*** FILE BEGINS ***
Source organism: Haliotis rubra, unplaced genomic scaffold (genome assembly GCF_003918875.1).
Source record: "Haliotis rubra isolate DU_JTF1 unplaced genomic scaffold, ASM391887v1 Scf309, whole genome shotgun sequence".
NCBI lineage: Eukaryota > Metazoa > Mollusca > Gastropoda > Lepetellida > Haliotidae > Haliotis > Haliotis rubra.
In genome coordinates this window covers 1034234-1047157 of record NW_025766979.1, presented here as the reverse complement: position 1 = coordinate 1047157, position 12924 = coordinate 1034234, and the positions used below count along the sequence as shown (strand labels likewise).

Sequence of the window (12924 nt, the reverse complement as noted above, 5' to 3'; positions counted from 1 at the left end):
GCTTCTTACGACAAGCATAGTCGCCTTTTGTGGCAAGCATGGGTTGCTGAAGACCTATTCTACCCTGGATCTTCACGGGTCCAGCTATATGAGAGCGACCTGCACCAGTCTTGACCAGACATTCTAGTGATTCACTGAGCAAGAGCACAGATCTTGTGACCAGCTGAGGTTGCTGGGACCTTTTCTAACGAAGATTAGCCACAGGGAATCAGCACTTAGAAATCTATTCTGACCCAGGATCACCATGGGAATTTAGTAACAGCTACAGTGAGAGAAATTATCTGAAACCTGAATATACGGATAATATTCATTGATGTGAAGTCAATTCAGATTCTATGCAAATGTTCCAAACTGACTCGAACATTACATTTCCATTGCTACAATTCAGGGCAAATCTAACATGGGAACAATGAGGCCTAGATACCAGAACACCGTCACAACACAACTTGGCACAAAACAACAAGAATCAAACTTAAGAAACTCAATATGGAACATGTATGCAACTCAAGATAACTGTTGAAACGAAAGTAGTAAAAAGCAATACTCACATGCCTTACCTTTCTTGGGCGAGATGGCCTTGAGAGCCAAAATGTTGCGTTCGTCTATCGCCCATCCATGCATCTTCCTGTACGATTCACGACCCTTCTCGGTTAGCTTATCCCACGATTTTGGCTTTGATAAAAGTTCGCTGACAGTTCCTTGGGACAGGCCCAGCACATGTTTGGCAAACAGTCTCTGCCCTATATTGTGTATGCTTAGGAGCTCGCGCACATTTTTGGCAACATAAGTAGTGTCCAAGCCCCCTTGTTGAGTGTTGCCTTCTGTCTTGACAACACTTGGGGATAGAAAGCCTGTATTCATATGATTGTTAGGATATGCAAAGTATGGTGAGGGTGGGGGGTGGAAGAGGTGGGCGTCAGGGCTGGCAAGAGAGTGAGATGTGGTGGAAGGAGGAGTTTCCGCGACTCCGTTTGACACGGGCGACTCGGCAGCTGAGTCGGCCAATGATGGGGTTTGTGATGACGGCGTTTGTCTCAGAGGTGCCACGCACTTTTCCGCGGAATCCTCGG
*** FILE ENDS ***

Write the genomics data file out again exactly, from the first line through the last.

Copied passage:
Source organism: Haliotis rubra, unplaced genomic scaffold (genome assembly GCF_003918875.1).
Source record: "Haliotis rubra isolate DU_JTF1 unplaced genomic scaffold, ASM391887v1 Scf309, whole genome shotgun sequence".
NCBI lineage: Eukaryota > Metazoa > Mollusca > Gastropoda > Lepetellida > Haliotidae > Haliotis > Haliotis rubra.
In genome coordinates this window covers 1034234-1047157 of record NW_025766979.1, presented here as the reverse complement: position 1 = coordinate 1047157, position 12924 = coordinate 1034234, and the positions used below count along the sequence as shown (strand labels likewise).

Sequence of the window (12924 nt, the reverse complement as noted above, 5' to 3'; positions counted from 1 at the left end):
GCTTCTTACGACAAGCATAGTCGCCTTTTGTGGCAAGCATGGGTTGCTGAAGACCTATTCTACCCTGGATCTTCACGGGTCCAGCTATATGAGAGCGACCTGCACCAGTCTTGACCAGACATTCTAGTGATTCACTGAGCAAGAGCACAGATCTTGTGACCAGCTGAGGTTGCTGGGACCTTTTCTAACGAAGATTAGCCACAGGGAATCAGCACTTAGAAATCTATTCTGACCCAGGATCACCATGGGAATTTAGTAACAGCTACAGTGAGAGAAATTATCTGAAACCTGAATATACGGATAATATTCATTGATGTGAAGTCAATTCAGATTCTATGCAAATGTTCCAAACTGACTCGAACATTACATTTCCATTGCTACAATTCAGGGCAAATCTAACATGGGAACAATGAGGCCTAGATACCAGAACACCGTCACAACACAACTTGGCACAAAACAACAAGAATCAAACTTAAGAAACTCAATATGGAACATGTATGCAACTCAAGATAACTGTTGAAACGAAAGTAGTAAAAAGCAATACTCACATGCCTTACCTTTCTTGGGCGAGATGGCCTTGAGAGCCAAAATGTTGCGTTCGTCTATCGCCCATCCATGCATCTTCCTGTACGATTCACGACCCTTCTCGGTTAGCTTATCCCACGATTTTGGCTTTGATAAAAGTTCGCTGACAGTTCCTTGGGACAGGCCCAGCACATGTTTGGCAAACAGTCTCTGCCCTATATTGTGTATGCTTAGGAGCTCGCGCACATTTTTGGCAACATAAGTAGTGTCCAAGCCCCCTTGTTGAGTGTTGCCTTCTGTCTTGACAACACTTGGGGATAGAAAGCCTGTATTCATATGATTGTTAGGATATGCAAAGTATGGTGAGGGTGGGGGGTGGAAGAGGTGGGCGTCAGGGCTGGCAAGAGAGTGAGATGTGGTGGAAGGAGGAGTTTCCGCGACTCCGTTTGACACGGGCGACTCGGCAGCTGAGTCGGCCAATGATGGGGTTTGTGATGACGGCGTTTGTCTCAGAGGTGCCACGCACTTTTCCGCGGAATCCTCGG